If the judge barks at the lawyer, the possibly involved or resulting tension can be dissipated by the lawyer’s removing his or her ego from the equation, acknowledging or apologizing for any error by the lawyer that contributed to the barking, deftly readjusting, and moving on. If the judicial barking takes place before the jury and is uncalled for, and the lawyer still is gracious about the matter (and of course the lawyer has the option to urge the judge to limit any barking, if at all, to when the jury is not present), the jury will be less likely to hold the barking against the lawyer. When the judge sees that s/he might be alienating the jury by the judge’s barking, the judge might then reduce the barking.
With all of the foregoing items to handle, the trial lawyer must simultaneously fully and persuasively engaging the judge and jury. The judge and some jury members might already have their predilections. If the lawyer is defending someone charged with such a heinous act as rape, murder, or child molestation, the lawyer already might be facing an at-first recalcitrant jury. However, the lawyer can open up the jury’s ears by getting to the most persuasive point early on, and orally laying out the roadmap for how the lawyer plans to address the reasonable doubt of guilt. For the murder case, that might mean outlining a self defense, imperfect self defense (to seek a manslaughter rather than murder conviction) or misidentification defense. For the rape case, that might mean setting the stage for a defense of consent, misidentification, or prevarication, exaggeration or regret by the complainant. For the child molestation defense, that might involve evidence of overly suggestive prodding by the child’s parents or by law enforcement or child protective services that perhaps uncle Eddie touched a part of the child’s body that nobody should touch, unless as might be innocently a part of bathing a child too young to bathe himself or herself.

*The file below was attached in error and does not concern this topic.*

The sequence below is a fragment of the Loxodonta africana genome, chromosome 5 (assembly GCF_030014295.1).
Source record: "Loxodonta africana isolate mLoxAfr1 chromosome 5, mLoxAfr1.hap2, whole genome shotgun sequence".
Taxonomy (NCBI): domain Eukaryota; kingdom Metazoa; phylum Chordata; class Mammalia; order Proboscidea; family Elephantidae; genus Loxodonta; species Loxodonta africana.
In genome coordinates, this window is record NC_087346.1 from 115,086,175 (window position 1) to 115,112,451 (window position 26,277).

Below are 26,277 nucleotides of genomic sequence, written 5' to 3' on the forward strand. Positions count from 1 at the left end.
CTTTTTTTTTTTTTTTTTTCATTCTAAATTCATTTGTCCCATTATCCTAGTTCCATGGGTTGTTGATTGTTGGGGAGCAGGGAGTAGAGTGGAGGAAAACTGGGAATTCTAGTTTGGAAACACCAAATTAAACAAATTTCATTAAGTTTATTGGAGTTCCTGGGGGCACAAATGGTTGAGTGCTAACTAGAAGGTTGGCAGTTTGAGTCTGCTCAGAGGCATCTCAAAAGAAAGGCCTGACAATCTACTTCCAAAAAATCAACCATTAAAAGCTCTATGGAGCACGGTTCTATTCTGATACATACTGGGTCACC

The judge and jury want the lawyer to have put his or her time into being prepared, so that the lawyer does not waste nor disrespect their time, and helps them make the right decisions with fewer time-wasting nor bumbling distractions. At the same time, the judge and jury appreciate when the lawyer admits his or her humanity by acknowledging that s/he does not have all the answers, is not a know-it-all, but will do his or her best to know what needs to be known. That is part of being real.
The judge and jury do not want to be bored by droning legalese, nor to feel manipulated by condescending nor inane humor. If the trial lawyer has a captivatingly persuasive story to tell and lucid and credible counterattacks to make about seemingly damning evidence, the judge and jury will want to know more, will pay closer attention, and will therefore be closer to ruling in the favor of the lawyer and his or her client.
We all come from the same source. People often tend to forget that. A persuasive lawyer cuts through to the common denominator that motivates people, through engaging them as persuasively as possible to a verdict in the lawyer’s favor.